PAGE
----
Donovan Mitchell stuck on 8-second violation despite career-high points: 'That's terrible on my part'

Ryan Young
·Writer
·3-min read

Donovan Mitchell put up a career performance in Game 1 of the Utah Jazz’s first-round playoff series against the Denver Nuggets on Monday afternoon.

But it’s not his 57 points that he’s thinking about after the game inside the NBA’s bubble at Walt Disney World.

It’s the 8-second violation he committed late in the fourth quarter, which eventually allowed the Nuggets to force the game into overtime and eventually win, 135-125.

“That’s my fault as a leader and as a point guard at that time,” Mitchell said, via ESPN. “That’s terrible on my part.”

Donovan Mitchell’s 8-second violation

Mitchell started bringing the ball up the court slowly with 1:54 left in the game. The Jazz held a four-point lead at the time and had reclaimed possession after Rudy Gobert blocked Nikola Jokic’s shot in the paint and grabbed the ball.

Jokic knocked the ball out of Gobert’s hands and out of bounds, however, which took two seconds and dropped the play clock down to 22 seconds instead of the normal 24 leaving six seconds to bring the ball across midcourt.

Mitchell, though, didn’t realize that as he started walking the ball up the court. By the time he neared the halfcourt line, it had already been a full eight seconds and officials called him for the rare mistake.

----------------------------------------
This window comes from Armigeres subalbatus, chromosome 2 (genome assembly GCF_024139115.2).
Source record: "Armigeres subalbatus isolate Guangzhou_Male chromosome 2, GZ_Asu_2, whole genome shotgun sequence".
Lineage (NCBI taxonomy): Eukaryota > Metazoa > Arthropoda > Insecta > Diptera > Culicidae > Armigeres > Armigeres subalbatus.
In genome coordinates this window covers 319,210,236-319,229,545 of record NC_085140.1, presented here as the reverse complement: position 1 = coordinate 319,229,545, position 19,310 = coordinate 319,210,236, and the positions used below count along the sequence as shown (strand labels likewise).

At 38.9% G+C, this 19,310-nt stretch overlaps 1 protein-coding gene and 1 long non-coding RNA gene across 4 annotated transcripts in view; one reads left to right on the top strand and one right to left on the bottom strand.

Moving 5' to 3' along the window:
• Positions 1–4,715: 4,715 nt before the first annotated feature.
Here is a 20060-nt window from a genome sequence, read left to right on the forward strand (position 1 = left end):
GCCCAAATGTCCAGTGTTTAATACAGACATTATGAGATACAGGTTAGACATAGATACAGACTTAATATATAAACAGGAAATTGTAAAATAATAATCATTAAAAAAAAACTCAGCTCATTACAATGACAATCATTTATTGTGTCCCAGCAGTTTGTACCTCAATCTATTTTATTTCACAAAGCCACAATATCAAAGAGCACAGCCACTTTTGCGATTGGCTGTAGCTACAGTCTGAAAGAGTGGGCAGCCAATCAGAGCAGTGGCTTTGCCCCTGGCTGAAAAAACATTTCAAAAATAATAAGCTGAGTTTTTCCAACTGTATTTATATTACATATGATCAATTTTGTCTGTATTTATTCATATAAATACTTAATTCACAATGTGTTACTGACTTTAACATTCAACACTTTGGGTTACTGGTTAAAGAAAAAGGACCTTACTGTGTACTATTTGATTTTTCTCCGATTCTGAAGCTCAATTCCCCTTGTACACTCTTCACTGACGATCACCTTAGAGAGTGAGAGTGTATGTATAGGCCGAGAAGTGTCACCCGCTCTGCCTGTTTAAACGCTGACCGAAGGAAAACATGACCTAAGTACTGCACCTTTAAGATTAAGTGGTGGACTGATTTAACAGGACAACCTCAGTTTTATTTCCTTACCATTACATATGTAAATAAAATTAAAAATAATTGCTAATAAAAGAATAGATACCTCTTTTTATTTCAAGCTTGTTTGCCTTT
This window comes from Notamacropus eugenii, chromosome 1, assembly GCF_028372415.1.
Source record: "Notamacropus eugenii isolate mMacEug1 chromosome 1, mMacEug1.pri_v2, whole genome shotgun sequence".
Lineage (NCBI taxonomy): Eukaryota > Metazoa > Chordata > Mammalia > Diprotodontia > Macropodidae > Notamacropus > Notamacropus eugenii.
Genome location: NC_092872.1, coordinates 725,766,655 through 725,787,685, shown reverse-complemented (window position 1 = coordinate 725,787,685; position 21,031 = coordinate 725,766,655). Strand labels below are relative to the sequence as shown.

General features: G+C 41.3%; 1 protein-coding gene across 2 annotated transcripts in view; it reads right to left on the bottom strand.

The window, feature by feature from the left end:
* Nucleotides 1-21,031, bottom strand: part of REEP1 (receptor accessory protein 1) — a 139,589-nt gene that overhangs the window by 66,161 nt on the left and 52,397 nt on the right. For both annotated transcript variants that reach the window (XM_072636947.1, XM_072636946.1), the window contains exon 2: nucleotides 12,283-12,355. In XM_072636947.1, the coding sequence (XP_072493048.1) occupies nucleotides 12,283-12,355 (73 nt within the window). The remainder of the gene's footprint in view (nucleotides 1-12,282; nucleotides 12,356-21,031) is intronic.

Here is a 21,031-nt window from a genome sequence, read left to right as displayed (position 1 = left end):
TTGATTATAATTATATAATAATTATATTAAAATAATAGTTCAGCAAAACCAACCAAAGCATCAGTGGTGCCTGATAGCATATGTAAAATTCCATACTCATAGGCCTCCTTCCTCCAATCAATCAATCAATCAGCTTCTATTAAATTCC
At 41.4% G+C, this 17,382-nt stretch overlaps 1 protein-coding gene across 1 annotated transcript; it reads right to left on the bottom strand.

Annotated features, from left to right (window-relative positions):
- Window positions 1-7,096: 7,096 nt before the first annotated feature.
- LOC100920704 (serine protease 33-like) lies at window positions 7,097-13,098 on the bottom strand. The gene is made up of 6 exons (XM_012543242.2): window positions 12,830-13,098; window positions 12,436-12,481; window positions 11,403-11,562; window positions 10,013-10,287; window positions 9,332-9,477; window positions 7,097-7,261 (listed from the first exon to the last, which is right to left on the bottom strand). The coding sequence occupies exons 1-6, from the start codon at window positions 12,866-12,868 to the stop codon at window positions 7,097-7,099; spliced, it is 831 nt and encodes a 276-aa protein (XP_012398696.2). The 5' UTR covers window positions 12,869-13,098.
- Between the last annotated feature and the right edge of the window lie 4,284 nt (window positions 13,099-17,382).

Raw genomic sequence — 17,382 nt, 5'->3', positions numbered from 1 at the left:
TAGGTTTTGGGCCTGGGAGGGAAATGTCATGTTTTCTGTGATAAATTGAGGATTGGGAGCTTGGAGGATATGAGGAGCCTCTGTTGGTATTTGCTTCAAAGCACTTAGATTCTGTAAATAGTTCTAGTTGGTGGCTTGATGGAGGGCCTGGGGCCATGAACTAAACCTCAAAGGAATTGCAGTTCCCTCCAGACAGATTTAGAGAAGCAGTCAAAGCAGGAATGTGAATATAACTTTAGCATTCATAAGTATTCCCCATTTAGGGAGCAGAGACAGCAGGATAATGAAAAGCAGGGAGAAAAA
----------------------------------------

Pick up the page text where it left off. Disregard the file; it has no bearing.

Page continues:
“I kind of put that ... there’s really no one else to put it on,” Mitchell said, via ESPN. “I was just taking my time walking it up, and I’ve got to be more aware. I think that was a crucial part of the game. At the end of the day, I’m not going to put it all on that one play, but that was a crucial part.”

Mitchell’s right in that the loss can’t be put on that play alone. The Nuggets ended the game on a 25-16 run after that point, 18 points of which came from Jamal Murray. He ended with 36 points and nine assists while shooting 6-of-9 from the 3-point line.

Mitchell’s 57 points — which he backed up with nine rebounds and seven assists while shooting 19-of-33 from the field — marks the third-most in NBA playoff history behind Elgin Baylor and Michael Jordan, who dropped 63 against the Celtics in 1986.

“We executed a lot of things right. We’ve just got to go back to the drawing board and just be ready,” Mitchell said. “But a lot of it is really what you did before you got here. I think our effort today as a unit, I think, showed the work that we put in over the break and coming into [the bubble].”

Donovan Mitchell goes up for a layup.
Despite a career-high 57 points against the Nuggets in Game 1, Donovan Mitchell and the Jazz came up short in overtime. (Ashley Landis/Pool/Getty Images)

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